From below came the sounds of pots being shifted on a stove, the savories of supper rising to his nose. A rain dressed breeze ventured across the windowsill to tug at the back of his shirt.
Behind him was the open door of the mahogany wardrobe he’d begun to think of as his mummy’s case, laden as it was with his heavy wools, each of them carefully hung, scented with attar of amber and myrrh. All of his familiar bindings, waiting to be worn -- the burial robes of his life.
He found the thing precisely where they’d left it -- top drawer of the bureau, folded neatly on the right hand side. Minerva and Poppy -- such masters of sensible compassion. They knew bending for something in a bottom drawer was still not something he could accomplish without the blood rushing to the scars on his neck and making them burn. Something akin to the Mark, and far too familiar, he snorted to himself.
The wool of the gray jumper was thick, but carefully woven without cabling, so as to remain soft against his throat and shield his privacy. He’d always thought there was a strange forgiveness in wool. The saving grace of idiot sheep -- they did not have to die to be worthwhile. He’d sorted that out as a boy when he’d found some small comfort in his father’s cast-off watch coat. A portend of his future, that even then he’d carefully catalogued what must live or die in order to be considered useful.
Poppy had fervently insisted -- and Minerva had speedily arranged -- that they bring him to this cottage in Cumbria to convalesce, far from the sycophants who claimed they’d always known he was a hero, and the zealots who still clamored to see him in Azkaban. With their frenzied eyes and twitching fingers, there was little to distinguish one mob from the other.
The two witches had the grace to bless him with as few smothering attentions as possible, which for Poppy might have been anguish, were it not for the fact that Minerva was there beside her.
Often enough, they’d left him to himself in a grove of trees with a hamper of food, and a stack of books. Certainly, they were never far if he truly needed them, making sure that he could still see them or hear their voices drifting past him on the air.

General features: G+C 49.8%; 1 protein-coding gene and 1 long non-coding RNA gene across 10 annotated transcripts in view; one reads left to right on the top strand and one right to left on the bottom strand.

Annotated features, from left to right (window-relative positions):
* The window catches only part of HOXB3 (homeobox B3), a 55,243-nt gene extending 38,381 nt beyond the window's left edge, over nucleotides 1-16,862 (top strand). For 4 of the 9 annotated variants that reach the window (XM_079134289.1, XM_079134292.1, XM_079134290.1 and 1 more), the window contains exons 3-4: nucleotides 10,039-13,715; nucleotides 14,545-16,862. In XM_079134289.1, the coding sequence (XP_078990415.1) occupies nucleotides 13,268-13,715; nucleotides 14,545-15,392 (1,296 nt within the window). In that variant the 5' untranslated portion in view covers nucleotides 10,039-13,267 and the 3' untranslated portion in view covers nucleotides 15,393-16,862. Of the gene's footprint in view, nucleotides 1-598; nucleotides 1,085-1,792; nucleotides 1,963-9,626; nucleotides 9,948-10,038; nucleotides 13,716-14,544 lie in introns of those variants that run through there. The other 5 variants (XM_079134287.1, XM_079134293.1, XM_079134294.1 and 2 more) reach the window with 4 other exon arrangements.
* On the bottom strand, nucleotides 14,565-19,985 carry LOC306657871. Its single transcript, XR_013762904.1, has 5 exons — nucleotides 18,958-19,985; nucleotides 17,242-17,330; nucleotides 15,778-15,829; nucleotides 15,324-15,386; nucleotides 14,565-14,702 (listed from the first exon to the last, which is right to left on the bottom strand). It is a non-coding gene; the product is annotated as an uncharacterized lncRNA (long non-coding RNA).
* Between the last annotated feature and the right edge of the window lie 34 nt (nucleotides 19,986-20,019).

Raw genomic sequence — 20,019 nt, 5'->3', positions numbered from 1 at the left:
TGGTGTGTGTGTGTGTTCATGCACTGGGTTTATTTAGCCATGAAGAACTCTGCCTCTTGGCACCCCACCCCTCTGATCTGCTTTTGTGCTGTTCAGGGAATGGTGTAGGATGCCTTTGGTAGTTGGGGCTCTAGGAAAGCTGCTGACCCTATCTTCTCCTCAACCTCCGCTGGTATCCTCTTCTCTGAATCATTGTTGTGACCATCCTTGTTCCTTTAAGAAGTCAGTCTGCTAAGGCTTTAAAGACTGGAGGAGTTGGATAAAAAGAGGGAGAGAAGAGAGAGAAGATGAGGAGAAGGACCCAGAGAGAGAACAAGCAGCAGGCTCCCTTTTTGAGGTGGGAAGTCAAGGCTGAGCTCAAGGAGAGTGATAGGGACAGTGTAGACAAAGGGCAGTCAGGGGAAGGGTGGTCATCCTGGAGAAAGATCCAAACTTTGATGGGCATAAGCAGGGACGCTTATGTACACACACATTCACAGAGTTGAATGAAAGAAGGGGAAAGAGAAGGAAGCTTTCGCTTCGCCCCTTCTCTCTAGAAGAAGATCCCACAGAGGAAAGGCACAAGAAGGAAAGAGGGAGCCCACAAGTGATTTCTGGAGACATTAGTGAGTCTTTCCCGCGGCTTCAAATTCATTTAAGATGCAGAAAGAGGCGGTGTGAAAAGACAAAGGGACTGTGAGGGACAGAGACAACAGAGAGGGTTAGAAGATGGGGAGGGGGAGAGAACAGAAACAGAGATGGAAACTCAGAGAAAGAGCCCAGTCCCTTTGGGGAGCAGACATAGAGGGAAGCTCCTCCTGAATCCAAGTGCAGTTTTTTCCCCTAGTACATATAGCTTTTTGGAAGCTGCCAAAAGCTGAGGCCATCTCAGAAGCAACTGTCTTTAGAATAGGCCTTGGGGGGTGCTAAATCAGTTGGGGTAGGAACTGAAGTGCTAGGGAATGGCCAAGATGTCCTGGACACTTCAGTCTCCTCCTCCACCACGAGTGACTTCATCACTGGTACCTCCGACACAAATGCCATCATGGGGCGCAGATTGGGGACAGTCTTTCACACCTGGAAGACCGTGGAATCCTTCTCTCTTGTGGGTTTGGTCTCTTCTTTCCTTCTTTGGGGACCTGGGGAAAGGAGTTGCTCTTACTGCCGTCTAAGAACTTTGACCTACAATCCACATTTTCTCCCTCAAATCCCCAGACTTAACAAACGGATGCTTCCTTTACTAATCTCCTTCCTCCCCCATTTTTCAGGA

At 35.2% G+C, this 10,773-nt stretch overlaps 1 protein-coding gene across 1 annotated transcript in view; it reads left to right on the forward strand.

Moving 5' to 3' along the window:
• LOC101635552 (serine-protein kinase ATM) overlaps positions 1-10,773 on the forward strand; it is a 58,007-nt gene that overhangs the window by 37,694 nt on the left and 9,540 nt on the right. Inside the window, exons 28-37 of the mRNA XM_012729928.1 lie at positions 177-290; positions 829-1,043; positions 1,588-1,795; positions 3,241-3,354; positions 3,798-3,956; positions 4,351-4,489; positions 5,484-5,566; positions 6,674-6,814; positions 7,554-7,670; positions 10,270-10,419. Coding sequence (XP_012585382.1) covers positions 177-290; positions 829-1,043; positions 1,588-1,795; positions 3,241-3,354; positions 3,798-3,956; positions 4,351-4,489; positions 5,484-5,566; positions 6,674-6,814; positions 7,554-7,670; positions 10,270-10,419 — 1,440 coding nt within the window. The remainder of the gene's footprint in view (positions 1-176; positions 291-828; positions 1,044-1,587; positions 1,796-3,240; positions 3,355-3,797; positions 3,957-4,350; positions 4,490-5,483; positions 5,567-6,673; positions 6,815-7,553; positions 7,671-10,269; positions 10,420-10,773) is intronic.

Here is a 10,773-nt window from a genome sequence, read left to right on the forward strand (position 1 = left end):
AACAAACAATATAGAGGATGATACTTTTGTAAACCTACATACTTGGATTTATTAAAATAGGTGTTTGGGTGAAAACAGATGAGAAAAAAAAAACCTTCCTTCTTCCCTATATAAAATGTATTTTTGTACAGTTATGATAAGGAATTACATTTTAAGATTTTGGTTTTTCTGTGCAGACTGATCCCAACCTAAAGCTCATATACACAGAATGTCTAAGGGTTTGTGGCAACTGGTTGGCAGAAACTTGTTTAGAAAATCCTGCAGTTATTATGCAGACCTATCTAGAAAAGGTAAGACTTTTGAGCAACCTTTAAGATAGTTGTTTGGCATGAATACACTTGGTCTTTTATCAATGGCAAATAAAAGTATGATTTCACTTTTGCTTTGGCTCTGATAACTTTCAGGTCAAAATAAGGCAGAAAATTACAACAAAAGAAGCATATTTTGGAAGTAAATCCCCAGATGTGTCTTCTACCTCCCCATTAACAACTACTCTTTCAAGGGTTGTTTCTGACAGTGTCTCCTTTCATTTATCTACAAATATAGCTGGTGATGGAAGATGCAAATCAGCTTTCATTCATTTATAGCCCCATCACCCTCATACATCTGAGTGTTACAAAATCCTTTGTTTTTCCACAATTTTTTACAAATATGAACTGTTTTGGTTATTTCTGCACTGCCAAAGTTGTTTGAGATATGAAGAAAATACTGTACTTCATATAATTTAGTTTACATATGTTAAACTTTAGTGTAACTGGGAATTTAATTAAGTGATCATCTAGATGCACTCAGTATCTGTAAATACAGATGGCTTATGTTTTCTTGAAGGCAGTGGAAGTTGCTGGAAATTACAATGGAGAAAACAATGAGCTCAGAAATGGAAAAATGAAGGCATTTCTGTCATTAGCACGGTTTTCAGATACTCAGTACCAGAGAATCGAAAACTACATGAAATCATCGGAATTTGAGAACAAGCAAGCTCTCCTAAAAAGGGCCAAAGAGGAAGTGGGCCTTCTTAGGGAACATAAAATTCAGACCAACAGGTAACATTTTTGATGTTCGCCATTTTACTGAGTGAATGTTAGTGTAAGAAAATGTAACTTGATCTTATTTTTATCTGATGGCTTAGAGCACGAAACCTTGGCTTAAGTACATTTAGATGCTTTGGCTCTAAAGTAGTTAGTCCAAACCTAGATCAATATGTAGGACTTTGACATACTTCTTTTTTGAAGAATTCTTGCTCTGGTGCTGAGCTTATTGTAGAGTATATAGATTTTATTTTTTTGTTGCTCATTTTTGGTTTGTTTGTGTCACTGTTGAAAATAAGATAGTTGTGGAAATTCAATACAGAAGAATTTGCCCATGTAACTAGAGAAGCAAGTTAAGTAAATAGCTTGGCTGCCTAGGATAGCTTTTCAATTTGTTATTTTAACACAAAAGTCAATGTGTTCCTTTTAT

Of course, he’d observed the change in their demeanor, the release from the confinement of prying eyes. The heaviness had left their faces, and they’d had a tendency to linger over tea. The warmth of summer had lulled them into shedding the robes of matron and professor and even shoes seemed to distress them. He’d thought to make some snide remark about mature women acting like foolish chits but couldn’t quite bring himself to be so harsh.
He’d been in pain this morning, though, and he’d not held back when they’d gifted him with the jumper. Cruel words came far too easily when he’d spat that he’d not wear the same trappings as a wretched Weasley. He’d sooner die.
Die. How sudden and vicious that word had twisted in the air.
In all the years he’d known them both -- Minerva with her maddening courage, Poppy with her unfailing constancy -- he with his bitter occlusions -- there had always been an established balance…
“You bloody bastard, you damn near did, and I’ll never hear you say it again, that you hoped for it or deserved it. We’d rather have your silence.”
Gods of every realm, the ferocity of Minerva’s voice and Poppy’s eyes…
He closed the wardrobe quietly with a strange sense of farewell. A better understanding deserved something different.
Wrapped in the warmth of gray wool, he allowed himself a brief moment with his reflection.
“It seems that they love one another, Severus,” he whispered, “and the apparent reality is that you are loved as well.”